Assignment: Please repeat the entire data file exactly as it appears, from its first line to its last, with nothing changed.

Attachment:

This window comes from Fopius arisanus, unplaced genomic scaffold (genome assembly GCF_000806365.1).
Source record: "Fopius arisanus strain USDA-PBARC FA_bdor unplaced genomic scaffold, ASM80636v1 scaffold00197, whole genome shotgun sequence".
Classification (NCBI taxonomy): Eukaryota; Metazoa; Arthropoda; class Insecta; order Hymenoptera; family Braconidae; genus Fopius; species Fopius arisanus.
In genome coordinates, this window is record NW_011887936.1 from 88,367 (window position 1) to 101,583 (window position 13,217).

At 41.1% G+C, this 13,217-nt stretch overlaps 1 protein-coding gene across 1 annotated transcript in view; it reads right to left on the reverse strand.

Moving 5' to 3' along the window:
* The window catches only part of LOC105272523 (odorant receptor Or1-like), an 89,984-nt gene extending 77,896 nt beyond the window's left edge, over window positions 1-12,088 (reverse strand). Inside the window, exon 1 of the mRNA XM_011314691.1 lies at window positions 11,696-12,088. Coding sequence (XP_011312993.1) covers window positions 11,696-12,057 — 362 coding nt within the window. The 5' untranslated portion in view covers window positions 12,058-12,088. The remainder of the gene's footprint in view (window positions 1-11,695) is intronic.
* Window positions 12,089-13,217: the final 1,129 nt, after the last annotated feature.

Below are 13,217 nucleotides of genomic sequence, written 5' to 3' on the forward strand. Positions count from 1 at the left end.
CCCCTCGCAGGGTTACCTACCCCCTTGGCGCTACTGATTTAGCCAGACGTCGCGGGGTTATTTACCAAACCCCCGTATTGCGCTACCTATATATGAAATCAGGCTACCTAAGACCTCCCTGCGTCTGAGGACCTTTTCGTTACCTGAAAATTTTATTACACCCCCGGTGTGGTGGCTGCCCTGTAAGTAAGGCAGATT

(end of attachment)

This window comes from Fopius arisanus, unplaced genomic scaffold (genome assembly GCF_000806365.1).
Source record: "Fopius arisanus strain USDA-PBARC FA_bdor unplaced genomic scaffold, ASM80636v1 scaffold00197, whole genome shotgun sequence".
Classification (NCBI taxonomy): Eukaryota; Metazoa; Arthropoda; class Insecta; order Hymenoptera; family Braconidae; genus Fopius; species Fopius arisanus.
In genome coordinates, this window is record NW_011887936.1 from 88,367 (window position 1) to 101,583 (window position 13,217).

At 41.1% G+C, this 13,217-nt stretch overlaps 1 protein-coding gene across 1 annotated transcript in view; it reads right to left on the reverse strand.

Moving 5' to 3' along the window:
* The window catches only part of LOC105272523 (odorant receptor Or1-like), an 89,984-nt gene extending 77,896 nt beyond the window's left edge, over window positions 1-12,088 (reverse strand). Inside the window, exon 1 of the mRNA XM_011314691.1 lies at window positions 11,696-12,088. Coding sequence (XP_011312993.1) covers window positions 11,696-12,057 — 362 coding nt within the window. The 5' untranslated portion in view covers window positions 12,058-12,088. The remainder of the gene's footprint in view (window positions 1-11,695) is intronic.
* Window positions 12,089-13,217: the final 1,129 nt, after the last annotated feature.

Below are 13,217 nucleotides of genomic sequence, written 5' to 3' on the forward strand. Positions count from 1 at the left end.
CCCCTCGCAGGGTTACCTACCCCCTTGGCGCTACTGATTTAGCCAGACGTCGCGGGGTTATTTACCAAACCCCCGTATTGCGCTACCTATATATGAAATCAGGCTACCTAAGACCTCCCTGCGTCTGAGGACCTTTTCGTTACCTGAAAATTTTATTACACCCCCGGTGTGGTGGCTGCCCTGTAAGTAAGGCAGATT